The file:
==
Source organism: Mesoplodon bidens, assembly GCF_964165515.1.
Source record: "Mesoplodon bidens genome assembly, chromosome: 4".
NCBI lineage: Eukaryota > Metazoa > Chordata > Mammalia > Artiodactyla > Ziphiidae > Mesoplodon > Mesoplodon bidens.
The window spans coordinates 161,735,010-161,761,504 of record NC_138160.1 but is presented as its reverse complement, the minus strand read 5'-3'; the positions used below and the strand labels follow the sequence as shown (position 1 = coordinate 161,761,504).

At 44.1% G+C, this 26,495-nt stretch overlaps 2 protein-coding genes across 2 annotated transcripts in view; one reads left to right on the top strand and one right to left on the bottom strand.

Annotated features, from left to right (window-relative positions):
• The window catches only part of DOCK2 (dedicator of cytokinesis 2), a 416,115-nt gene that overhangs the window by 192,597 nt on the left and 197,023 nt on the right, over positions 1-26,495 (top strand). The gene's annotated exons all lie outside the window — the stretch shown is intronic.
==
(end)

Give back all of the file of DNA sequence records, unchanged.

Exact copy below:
Source organism: Mesoplodon bidens, assembly GCF_964165515.1.
Source record: "Mesoplodon bidens genome assembly, chromosome: 4".
NCBI lineage: Eukaryota > Metazoa > Chordata > Mammalia > Artiodactyla > Ziphiidae > Mesoplodon > Mesoplodon bidens.
The window spans coordinates 161,735,010-161,761,504 of record NC_138160.1 but is presented as its reverse complement, the minus strand read 5'-3'; the positions used below and the strand labels follow the sequence as shown (position 1 = coordinate 161,761,504).

At 44.1% G+C, this 26,495-nt stretch overlaps 2 protein-coding genes across 2 annotated transcripts in view; one reads left to right on the top strand and one right to left on the bottom strand.

Annotated features, from left to right (window-relative positions):
• The window catches only part of DOCK2 (dedicator of cytokinesis 2), a 416,115-nt gene that overhangs the window by 192,597 nt on the left and 197,023 nt on the right, over positions 1-26,495 (top strand). The gene's annotated exons all lie outside the window — the stretch shown is intronic.